Uncle Sam and his leadership should not be surprised that the opposition is now grabbing them by the collar. They played into the government’s hands by making hasty and emotional decisions.
The suspension of the three MPs has now triggered a backlash that might topple the government.
The opposition is smelling blood and getting ready to pounce.
Even if Uncle Sam’s government survives the next storm, the opposition will keep coming. They are possessed by the spirit of destruction.
The next few years will be tsunami after tsunami.
Nothing motivates a politician more than the prospect of finishing off a wounded opponent.
Muckraker is tempted to say the RFP still has a chance to regroup and fight from one corner but that would be false. The trust has been broken and the wounds are too deep.
Those who have been suspended want revenge. Mediation is a waste of time. Nothing is ever forgiven and forgotten in politics.
Muckraker’s humble advice to Uncle Sam and his people is that they should stock up on painkillers because there are more pounding headaches on the way.
Keep some pills at home, office, office toilet, back pocket, handbag, wallet and even bra.
Mapesela will not rest until he is back in government and proudly messing up things.
He is beating war drums.
Uncle Sam and his people had better learn to play dirty because this is a rough game. Bones will be broken and bodies bruised.
Spare a prayer for Uncle Sam as he walks on the glowing coals that is Lesotho’s politics. Call your prophets, fake and real, because the demons of Lesotho’s politics are at the gates.
Bring both fire and water because these are not Mickey Mouse demons. Leave the pigs out of this one, I beg. We still need fariki after exorcising the evil spirits. As usual, you need the powers of a potent wizard to decipher why the opposition is gathering wood for a pyre to burn both the government and its leader. That it’s such a hotchpotch betrays the fact that the reasons are contrived rather than real.
Even if they are real, none of them justifies toppling a government so soon.
And none of the opposition leaders could claim, without the usual dose of embellishment, that the so-called ‘reasons’ have come from the people. There is no scale to weigh the people’s disgust at Uncle Sam and his people.
There is no reason to pretend that those plotting to whip Uncle Sam out of office are doing it for the people who voted less than a year ago. This is just another group of excitable and power-mongering zealots cooking up reasons to justify their attempt to instigate a power grab.
You hear from their flawed logic when they exuberantly claim that it is their right to bring a no-confidence vote against the government.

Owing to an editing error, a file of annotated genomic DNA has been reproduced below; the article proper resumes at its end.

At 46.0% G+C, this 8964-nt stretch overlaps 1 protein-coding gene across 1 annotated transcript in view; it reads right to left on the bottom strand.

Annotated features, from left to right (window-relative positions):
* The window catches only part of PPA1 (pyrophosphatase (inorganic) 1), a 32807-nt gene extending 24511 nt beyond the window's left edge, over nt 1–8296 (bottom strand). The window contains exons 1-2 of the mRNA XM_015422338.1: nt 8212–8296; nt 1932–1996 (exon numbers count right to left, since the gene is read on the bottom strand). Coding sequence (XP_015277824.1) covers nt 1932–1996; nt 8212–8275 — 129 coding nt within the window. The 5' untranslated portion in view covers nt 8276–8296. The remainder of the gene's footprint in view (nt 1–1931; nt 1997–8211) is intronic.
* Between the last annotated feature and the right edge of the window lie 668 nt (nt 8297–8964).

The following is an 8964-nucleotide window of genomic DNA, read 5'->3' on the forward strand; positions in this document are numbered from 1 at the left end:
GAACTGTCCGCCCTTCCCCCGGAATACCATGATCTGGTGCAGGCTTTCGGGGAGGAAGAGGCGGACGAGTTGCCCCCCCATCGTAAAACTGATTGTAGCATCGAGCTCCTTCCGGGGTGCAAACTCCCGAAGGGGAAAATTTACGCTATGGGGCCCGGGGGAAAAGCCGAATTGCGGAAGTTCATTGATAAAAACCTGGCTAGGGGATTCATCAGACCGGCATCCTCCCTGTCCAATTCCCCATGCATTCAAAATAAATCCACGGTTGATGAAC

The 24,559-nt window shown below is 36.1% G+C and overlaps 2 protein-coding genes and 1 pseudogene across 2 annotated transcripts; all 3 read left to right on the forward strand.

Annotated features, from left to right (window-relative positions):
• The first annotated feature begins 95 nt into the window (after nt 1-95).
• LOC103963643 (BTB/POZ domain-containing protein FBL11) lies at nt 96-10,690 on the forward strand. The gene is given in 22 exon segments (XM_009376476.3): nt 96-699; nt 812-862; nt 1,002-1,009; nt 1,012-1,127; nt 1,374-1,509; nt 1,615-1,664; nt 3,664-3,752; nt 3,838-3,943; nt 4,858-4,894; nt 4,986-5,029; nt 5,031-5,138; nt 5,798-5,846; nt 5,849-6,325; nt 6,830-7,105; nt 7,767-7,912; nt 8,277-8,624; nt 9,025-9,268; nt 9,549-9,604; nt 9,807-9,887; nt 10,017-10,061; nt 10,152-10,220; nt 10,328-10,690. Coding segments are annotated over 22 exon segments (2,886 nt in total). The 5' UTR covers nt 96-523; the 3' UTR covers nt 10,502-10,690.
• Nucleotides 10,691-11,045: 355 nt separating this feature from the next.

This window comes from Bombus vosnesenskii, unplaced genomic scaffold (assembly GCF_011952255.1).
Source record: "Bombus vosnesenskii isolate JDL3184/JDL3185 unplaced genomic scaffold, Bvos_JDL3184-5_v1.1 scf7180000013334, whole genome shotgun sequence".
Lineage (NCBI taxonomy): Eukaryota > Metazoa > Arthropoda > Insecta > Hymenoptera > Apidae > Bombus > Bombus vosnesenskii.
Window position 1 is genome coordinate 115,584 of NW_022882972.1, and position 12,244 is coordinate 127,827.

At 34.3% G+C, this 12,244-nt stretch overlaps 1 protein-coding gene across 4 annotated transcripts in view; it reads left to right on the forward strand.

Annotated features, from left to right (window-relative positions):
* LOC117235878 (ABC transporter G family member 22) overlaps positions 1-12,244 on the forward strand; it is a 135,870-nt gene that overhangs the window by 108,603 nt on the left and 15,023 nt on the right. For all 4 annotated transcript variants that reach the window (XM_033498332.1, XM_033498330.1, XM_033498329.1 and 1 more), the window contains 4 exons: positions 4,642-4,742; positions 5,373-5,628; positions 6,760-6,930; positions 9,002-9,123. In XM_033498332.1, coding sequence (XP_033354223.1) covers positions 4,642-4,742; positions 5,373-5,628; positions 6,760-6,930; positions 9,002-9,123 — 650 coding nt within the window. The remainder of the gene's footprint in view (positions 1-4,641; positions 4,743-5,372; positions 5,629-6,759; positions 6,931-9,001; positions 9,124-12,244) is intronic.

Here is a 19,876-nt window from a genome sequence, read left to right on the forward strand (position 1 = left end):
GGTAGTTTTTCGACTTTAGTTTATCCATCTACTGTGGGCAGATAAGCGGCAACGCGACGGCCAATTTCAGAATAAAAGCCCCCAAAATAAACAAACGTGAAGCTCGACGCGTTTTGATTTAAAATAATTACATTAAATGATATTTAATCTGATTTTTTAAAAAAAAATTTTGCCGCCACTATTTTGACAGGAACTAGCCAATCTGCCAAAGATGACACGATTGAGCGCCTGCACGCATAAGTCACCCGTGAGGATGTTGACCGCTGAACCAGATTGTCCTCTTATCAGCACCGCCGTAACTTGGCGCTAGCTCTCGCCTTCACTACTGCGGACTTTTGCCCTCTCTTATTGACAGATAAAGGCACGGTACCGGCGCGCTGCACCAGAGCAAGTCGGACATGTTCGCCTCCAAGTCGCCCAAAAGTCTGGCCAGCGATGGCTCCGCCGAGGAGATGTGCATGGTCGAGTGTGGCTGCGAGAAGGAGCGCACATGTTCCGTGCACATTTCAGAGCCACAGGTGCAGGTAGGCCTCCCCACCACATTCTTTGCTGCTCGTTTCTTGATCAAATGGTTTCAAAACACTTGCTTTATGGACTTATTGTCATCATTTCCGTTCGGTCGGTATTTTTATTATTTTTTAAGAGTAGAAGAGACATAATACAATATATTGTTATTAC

They pull out that trump card even when no one has accused them of any criminality. They do it to sanitise and deodorise their brazen usurpation of the people’s power.
It’s their way of justifying why a group of less than 50 people who lost an election now has both the power and the nerve to topple a government supported by thousands of Basotho. Oops, that’s a lie. This a decision of less than 10 political leaders who are now shopping around for other MPs to support their decision.
Yes, toppling a government in parliament is not illegal. Yes, the opposition can do it. But the pertinent question is whether this is what Basotho want and it’s good for Lesotho.
Who has told the politicians that this is what the people want? Who did they consult, when and how?
Yes, Uncle Sam is fumbling and dithering. Yes, some of his ministers behave like rabbits caught in headlights on the Main North 1 Road. True, some of the appointments stink of nepotism.
But all these are nothing new or outrageous. We have seen worse from the very people now screaming their lungs out. It’s not as if the opposition now has a low tolerance for tosh.
After all, they are the very masters of tosh. This is not about service delivery or some transgressions.
This is about power and resources. Not power to serve Basotho. Not resources to share with Basotho. It is about the power to shove in their armpits while they munch the resources. That is why they keep telling us what Uncle Sam has done wrong instead of saying why they think they will do better.
They are not saying they will screw us softly this time around. No promise to go easy on the looting. Nothing about limiting the number of rats in the granary. They don’t even have the decency to promise to move from F to E.
As far as they are concerned, we just have to stand by and watch while they kick out Uncle Sam and then cheer as they march back to do more of the same. This is the contempt they have for the people. We elect governments that MPs have the power to topple willy-nilly while claiming to be acting on our behalf. We have been screwed before but these are rough riders. Phew!